Saying Nes and Saying Yo: Discernment and Indecision

“Let your word be “Yes, Yes” or “No, No.’; anything  more than this comes from the evil one.” (Matthew 5:37)

Lately I’ve been translating this verse,

Let your yes be “Not really, but maybe” and your no be “Sure, I guess I not.” (Matthew 5:37 the MCV version of the Bible = McKenzie’s Corrupted Version)

I was doing so well earlier in the year with defining my core purpose and my essential identity and gifts and what my priorities need to be moving forward. I was even dispensing  advice on an ongoing basis to a whole group of people on this subject. I led a spiritual formation group at Perkins School of Theology this past year and we completed an inspiring unit on “Saying yes, and saying no,” based on the actual wording of Matthew 5:37. I gave the group excellent pointers  on setting boundaries and how they don’t have to be everything to everyone, and how when you say no to something it opens the door for someone else to say yes, and how sometimes you have to say no to something because you’ve already said yes to something else. I have lots of great lines for other people.

But if I let my prayer life slip,  I become a backslider. I quickly slither back into second guessing my yeses and my no’s. I begin to fear that maybe I’ve got them backwards. I say no to something and then feel guilty about it or say yes to something and then feel resentful that I have to do it. I say no to working with a particular student group this year and yes to editing a book of essays on a topic in which I have almost no interest. I think I may have got that backwards. I say no to a hymn sing at a friend’s home and yes to 2 hours on the couch catching up on the Mentalist. That might have been an ok decision, I’m not sure yet.  And to make it all worse, apparently all this indecision is from the evil one. Although, that does give me someone to blame other than myself.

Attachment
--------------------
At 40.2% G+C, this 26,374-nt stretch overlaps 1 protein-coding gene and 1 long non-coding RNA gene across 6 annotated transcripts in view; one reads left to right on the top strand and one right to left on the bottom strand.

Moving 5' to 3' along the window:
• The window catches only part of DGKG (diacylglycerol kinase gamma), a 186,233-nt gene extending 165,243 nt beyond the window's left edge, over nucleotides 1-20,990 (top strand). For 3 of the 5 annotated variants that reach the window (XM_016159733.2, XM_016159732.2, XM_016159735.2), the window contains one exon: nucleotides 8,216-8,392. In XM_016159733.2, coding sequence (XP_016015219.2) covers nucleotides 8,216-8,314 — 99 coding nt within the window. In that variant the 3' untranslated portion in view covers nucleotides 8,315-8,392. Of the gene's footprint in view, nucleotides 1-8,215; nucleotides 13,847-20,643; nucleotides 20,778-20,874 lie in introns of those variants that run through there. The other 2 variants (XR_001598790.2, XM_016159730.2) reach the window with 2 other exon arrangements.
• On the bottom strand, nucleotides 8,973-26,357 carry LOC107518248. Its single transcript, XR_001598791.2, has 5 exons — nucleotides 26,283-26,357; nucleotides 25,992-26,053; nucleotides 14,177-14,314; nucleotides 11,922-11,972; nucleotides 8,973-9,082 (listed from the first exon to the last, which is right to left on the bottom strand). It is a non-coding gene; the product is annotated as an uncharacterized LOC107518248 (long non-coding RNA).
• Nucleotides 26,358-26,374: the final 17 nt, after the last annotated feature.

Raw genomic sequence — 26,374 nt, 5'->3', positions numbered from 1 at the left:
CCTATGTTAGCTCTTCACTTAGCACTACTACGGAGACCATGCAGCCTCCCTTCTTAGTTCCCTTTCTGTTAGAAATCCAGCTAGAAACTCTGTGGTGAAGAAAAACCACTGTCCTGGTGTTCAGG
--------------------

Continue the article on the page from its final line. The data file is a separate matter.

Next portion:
In my defense, life is very complicated, demanding, and, at times, confusing. Every choice has a trade off and, if you’re not careful you don’t even get left holding the bag- you get left holding  nothing at all. Academic types, and, for that matter,everybody I know, have to protect their time so they get their projects done, but then the semester ends and you realize you never made time to have dinner with that colleague who will be leaving tomorrow. But if you spend all your time fellowshipping  you never get your project done that you’ve been given a grant to complete.

I admire those of you who are reading these musings and feeling disdain for their author, those of you who never second guess your decisions, who don’t wish you could live every life, who have come to total terms with your human limitations and don’t wish there were more hours in the day. I pay homage to those of you who have a strong core,premier  priority setting practices, and the guarantee of unshakeable spiritual stability for the rest of your life. You go!

My mother weighed in on my  recent “saying yes and saying no,” decisions  yesterday.  She called for the express purpose of saying, “Alyce, you haven’t written a KFN blog in several days. Get on the ball.”

So I did.

About Alyce McKenzie
  • mhelbert

    “I admire those of you who are reading these musings and feeling disdain
    for their author, those of you who never second guess your decisions,
    who don’t wish you could live every life, who have come to total terms
    with your human limitations and don’t wish there were more hours in the
    day. I pay homage to those of you who have a strong core,premier
    priority setting practices, and the guarantee of unshakeable spiritual
    stability for the rest of your life. You go!”
    These are fictional characters. I don’t think anyone like this actually exists. Well, maybe. I don’t know. But, could be?


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